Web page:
• Injection into the navicular bursa: This will detect if pain is coming from the navicular area. The navicular bursa is like a fluid filled plastic bag squished between the back of the navicular bone and the DDFT and extending above the navicular bone. It helps the tendon move smoothly over the bone. It can become inflamed, or damaged if the tendon or bone are diseased. However the navicular bursa is very difficult to inject accurately, with the needle having to go deeply into the heel, so again vets will not use this as their first test and many avoid it altogether.

If the PD block does not make the horse go sound then the vet will work back up the leg blocking nerves closer to the body. The next block up is the "abaxial sesamoid" which is used to detect pain in the whole foot, pastern, and to some degree the fetlock. Then even further up you get the "4 point" or, in the hind limbs "6 point" where there are so many nerve branches many different injections are needed to get them all. Then there are a whole range of different blocks aimed at different structures.

Very often when a horse is blocked in one foot it will then go lame on the other side, as the pain is actually in both feet but one is worse in one than the other. So then the other foot has to be blocked as well. This makes the whole process very complicated and time consuming. When watching the horse trot up, it can be really difficult even to see which leg is the problem let alone whether it has got better, stayed the same, or switched sides. The whole process of nerve blocks can take a long time and not be very reliable. However it is a critical first step to narrow down the painful area as MRI can only image a small region at one time (eg a foot, or a fetlock).

The vet might use a system such as a Lameness Locator to assist in gait analysis. The Lameness Locator consists of three small sensors that are attached to the poll, rump and one foot as the horse is trotted in hand. The sensors gather data on the horse's movement that can be used to spot subtle or multi-limb lamenesses. It's good at picking up small changes but it doesn't replace the skill of an experienced vet.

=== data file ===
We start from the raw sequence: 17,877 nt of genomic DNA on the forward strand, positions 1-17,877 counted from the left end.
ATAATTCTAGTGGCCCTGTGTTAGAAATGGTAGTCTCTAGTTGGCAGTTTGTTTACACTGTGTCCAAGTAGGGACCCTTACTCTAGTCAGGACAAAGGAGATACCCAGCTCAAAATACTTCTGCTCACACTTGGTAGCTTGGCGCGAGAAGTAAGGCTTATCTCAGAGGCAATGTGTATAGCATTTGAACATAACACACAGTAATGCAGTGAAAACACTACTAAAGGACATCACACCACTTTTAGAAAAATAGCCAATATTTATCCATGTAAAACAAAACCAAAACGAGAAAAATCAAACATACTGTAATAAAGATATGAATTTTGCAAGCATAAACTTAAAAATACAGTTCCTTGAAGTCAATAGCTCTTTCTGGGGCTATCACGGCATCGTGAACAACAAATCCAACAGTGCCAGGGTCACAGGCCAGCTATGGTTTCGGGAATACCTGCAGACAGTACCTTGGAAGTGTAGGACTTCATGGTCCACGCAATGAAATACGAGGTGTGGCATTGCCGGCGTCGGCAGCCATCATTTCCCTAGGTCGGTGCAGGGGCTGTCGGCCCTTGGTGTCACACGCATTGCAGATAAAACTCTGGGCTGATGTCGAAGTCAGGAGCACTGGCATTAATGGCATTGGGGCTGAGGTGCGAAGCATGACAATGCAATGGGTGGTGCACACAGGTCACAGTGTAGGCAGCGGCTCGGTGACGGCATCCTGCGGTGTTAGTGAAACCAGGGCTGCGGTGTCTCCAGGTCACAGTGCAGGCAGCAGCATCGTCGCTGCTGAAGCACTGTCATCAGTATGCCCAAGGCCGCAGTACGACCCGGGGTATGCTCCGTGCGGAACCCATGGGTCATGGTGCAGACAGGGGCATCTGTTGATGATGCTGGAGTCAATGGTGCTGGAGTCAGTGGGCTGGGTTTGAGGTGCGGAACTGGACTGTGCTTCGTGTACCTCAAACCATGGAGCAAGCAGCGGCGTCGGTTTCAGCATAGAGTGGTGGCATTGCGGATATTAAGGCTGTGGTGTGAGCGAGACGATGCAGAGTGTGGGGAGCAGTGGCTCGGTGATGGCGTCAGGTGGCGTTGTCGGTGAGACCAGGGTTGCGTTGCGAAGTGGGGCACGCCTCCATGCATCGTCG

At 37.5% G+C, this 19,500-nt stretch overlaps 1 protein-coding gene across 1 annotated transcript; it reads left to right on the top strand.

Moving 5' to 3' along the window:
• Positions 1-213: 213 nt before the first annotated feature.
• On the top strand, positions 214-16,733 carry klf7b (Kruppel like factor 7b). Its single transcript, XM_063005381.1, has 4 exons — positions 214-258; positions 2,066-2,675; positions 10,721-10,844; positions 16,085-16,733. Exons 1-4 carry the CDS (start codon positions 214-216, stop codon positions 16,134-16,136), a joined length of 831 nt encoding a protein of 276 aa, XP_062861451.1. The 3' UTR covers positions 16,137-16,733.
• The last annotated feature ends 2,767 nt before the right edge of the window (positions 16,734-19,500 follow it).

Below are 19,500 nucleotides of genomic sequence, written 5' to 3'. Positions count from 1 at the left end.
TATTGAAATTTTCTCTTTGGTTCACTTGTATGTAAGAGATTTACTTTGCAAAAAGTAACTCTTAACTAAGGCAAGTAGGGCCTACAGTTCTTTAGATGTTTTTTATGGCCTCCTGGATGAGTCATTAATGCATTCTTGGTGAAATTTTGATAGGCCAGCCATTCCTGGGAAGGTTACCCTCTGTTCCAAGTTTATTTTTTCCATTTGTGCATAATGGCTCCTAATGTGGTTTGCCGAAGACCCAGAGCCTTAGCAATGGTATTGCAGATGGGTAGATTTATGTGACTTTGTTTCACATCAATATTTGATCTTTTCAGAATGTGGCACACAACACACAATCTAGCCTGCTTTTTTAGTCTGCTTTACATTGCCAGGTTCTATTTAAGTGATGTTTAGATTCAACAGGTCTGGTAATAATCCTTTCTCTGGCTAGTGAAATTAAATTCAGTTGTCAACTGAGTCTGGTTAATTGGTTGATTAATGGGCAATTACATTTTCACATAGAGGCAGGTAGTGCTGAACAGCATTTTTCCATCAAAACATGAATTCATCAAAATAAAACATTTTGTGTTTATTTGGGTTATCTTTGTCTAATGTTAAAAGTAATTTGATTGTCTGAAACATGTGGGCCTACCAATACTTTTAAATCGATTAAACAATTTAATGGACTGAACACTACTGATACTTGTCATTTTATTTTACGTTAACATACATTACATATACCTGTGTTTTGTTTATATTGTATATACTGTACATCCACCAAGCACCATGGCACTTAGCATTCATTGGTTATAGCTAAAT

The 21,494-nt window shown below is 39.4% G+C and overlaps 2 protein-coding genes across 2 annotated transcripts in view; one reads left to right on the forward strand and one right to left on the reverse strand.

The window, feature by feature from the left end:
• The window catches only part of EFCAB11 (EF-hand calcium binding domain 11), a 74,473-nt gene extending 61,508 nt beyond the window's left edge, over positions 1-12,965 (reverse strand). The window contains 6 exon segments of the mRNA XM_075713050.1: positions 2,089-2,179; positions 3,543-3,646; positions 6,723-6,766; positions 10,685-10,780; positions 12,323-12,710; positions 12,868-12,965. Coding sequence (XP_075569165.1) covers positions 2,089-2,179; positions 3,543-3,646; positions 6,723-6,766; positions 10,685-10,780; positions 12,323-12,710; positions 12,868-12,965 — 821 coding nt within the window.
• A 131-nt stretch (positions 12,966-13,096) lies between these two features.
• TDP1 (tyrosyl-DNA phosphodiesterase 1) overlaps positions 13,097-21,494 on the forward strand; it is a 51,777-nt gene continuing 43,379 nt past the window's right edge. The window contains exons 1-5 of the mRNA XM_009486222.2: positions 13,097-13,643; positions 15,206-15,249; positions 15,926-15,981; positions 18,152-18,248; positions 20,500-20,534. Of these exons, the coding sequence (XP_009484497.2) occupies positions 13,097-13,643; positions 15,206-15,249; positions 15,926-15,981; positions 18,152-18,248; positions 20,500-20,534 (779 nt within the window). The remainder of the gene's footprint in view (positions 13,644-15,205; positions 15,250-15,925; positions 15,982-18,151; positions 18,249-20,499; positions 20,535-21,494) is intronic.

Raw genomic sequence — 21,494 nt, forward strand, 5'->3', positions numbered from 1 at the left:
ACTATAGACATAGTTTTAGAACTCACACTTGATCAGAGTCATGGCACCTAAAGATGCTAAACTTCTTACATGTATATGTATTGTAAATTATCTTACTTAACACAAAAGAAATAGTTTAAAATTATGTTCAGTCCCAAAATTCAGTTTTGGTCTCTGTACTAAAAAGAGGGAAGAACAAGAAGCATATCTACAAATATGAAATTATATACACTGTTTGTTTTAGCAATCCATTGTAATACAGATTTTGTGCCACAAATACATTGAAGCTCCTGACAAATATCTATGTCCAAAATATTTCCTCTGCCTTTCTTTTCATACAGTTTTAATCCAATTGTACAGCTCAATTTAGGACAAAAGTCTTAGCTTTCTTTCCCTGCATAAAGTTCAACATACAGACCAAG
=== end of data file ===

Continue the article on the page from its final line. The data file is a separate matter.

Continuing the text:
Information for horse ownersIS IT EXPENSIVE?

Lameness is a difficult disease to diagnose, and to treat. Conventional x-ray, ultrasound, rest, treatment, remedial farriery or other approaches may each cost less than an MRI, but add up to more in total and yet be ineffective. Hallmarq recommends a conservative approach is considered first, but if the lameness persists an MRI may well cost less than repeated cycles of different tests and treatments. In addition the results are with you within a few days, saving wasted time and preventing the problem getting worse. If your horse is insured for veterinary fees all UK insurance companies, and most in other countries, will fully reimburse the cost of MRI (subject to your policy details and confirmation with your vet that it was needed)


An MRI scan will usually include the following steps:

1. Initial examination
On arrival for the scan the horse’s overall health is evaluated for sedation and the clinic vets will briefly examine the horse's lameness.

2. Horse shoes
Metal horse shoes would degrade the quality of the images if left on as the MRI scanner contains a large magnet. Normally just two shoes, on the leg to be scanned and the adjacent leg, are removed.

3. Sedation
The standing MRI eliminates the need for anaesthesia, so removes the mortality risk and often allows for day patient scheduling. Top up doses may be applied during the scan, either on a drip or via a needle.

5. Positioning
The horse is walked into the MRI scanner, with the lame leg placed between the poles of the magnet. A radiofrequency coil is fitted around the injury site and the operator makes careful adjustments to ensure the horse and magnet are both in the right place.

6. The Scan
The scan takes around one to two hours, producing around 300-500 images at multiple angles of the limb or hoof, highlighting different types of tissue and pathology.

7. Recovery
After the scan the horse is given time to recover from the sedation, and in most cases can return home the same day.

8. Interpretation
The vet responsible for scanning will carefully review the images to arrive at an opinion about likely pathology or injury. This is communicated to the referring vet, who will then be able to take other case information into account when reporting back to the owner on the findings.

9. Treatment
The findings from the scan will enable an accurate diagnoses to be made. With precise information available the vet can prescribe the best possible treatment for the horse

Information for horse ownersI'D LIKE TO GET MY HORSE SCANNED, WHAT DO I DO NEXT?

Speak to your vet. MRI is not appropriate for all lameness cases, and your vet will know the particular details of your case.

To check the location of your nearest scanner click here